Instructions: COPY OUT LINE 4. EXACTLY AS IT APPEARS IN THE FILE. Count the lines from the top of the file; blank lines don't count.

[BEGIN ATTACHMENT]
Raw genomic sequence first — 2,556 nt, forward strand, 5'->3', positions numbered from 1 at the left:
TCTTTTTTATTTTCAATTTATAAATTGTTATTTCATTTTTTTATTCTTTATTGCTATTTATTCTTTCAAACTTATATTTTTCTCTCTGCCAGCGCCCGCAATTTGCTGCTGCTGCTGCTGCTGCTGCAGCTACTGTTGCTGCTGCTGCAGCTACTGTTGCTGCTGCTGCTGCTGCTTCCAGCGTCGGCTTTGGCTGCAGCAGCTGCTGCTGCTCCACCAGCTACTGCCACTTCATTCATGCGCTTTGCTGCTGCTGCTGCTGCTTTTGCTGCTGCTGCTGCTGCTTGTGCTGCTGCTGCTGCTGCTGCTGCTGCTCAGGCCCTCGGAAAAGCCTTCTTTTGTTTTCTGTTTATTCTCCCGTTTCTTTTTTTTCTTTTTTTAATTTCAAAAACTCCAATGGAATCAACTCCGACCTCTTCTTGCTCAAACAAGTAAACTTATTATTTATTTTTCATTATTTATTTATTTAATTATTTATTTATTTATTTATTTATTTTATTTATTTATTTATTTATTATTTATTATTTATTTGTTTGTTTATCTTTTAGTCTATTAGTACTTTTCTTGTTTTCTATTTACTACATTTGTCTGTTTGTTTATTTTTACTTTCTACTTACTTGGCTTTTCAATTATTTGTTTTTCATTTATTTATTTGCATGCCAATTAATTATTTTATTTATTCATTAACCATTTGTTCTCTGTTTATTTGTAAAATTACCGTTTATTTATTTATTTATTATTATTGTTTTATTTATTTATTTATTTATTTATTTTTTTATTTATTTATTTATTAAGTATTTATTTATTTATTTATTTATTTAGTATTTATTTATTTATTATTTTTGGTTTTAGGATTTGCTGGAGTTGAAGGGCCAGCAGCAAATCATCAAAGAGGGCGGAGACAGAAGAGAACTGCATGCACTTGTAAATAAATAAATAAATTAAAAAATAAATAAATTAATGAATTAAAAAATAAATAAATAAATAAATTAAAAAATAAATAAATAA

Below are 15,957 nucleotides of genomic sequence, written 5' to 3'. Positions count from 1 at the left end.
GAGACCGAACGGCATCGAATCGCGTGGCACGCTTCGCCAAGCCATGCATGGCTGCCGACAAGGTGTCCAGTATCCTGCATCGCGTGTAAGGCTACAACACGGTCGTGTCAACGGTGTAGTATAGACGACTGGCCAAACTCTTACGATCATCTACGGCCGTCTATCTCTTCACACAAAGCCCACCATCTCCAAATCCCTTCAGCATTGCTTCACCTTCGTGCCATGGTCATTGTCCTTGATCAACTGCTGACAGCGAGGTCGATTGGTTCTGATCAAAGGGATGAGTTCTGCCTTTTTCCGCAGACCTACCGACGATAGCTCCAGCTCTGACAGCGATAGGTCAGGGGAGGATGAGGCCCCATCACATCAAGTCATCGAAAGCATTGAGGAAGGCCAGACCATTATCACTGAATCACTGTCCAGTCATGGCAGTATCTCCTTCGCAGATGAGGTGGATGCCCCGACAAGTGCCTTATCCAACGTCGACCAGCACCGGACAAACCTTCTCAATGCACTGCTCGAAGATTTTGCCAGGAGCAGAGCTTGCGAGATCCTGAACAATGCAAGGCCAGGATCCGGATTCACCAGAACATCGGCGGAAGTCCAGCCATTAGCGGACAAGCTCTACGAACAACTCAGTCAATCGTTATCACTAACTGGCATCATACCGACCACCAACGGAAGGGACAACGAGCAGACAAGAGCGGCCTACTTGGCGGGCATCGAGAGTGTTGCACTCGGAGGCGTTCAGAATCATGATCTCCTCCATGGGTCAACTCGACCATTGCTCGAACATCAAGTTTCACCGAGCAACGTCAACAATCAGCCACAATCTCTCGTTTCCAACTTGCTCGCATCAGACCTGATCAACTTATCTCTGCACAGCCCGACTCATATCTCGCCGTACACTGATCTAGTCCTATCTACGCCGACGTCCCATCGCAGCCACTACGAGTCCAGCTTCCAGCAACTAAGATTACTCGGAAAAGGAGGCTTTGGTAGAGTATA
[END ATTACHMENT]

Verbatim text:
GAGACCGAACGGCATCGAATCGCGTGGCACGCTTCGCCAAGCCATGCATGGCTGCCGACAAGGTGTCCAGTATCCTGCATCGCGTGTAAGGCTACAACACGGTCGTGTCAACGGTGTAGTATAGACGACTGGCCAAACTCTTACGATCATCTACGGCCGTCTATCTCTTCACACAAAGCCCACCATCTCCAAATCCCTTCAGCATTGCTTCACCTTCGTGCCATGGTCATTGTCCTTGATCAACTGCTGACAGCGAGGTCGATTGGTTCTGATCAAAGGGATGAGTTCTGCCTTTTTCCGCAGACCTACCGACGATAGCTCCAGCTCTGACAGCGATAGGTCAGGGGAGGATGAGGCCCCATCACATCAAGTCATCGAAAGCATTGAGGAAGGCCAGACCATTATCACTGAATCACTGTCCAGTCATGGCAGTATCTCCTTCGCAGATGAGGTGGATGCCCCGACAAGTGCCTTATCCAACGTCGACCAGCACCGGACAAACCTTCTCAATGCACTGCTCGAAGATTTTGCCAGGAGCAGAGCTTGCGAGATCCTGAACAATGCAAGGCCAGGATCCGGATTCACCAGAACATCGGCGGAAGTCCAGCCATTAGCGGACAAGCTCTACGAACAACTCAGTCAATCGTTATCACTAACTGGCATCATACCGACCACCAACGGAAGGGACAACGAGCAGACAAGAGCGGCCTACTTGGCGGGCATCGAGAGTGTTGCACTCGGAGGCGTTCAGAATCATGATCTCCTCCATGGGTCAACTCGACCATTGCTCGAACATCAAGTTTCACCGAGCAACGTCAACAATCAGCCACAATCTCTCGTTTCCAACTTGCTCGCATCAGACCTGATCAACTTATCTCTGCACAGCCCGACTCATATCTCGCCGTACACTGATCTAGTCCTATCTACGCCGACGTCCCATCGCAGCCACTACGAGTCCAGCTTCCAGCAACTAAGATTACTCGGAAAAGGAGGCTTTGGTAGAGTATA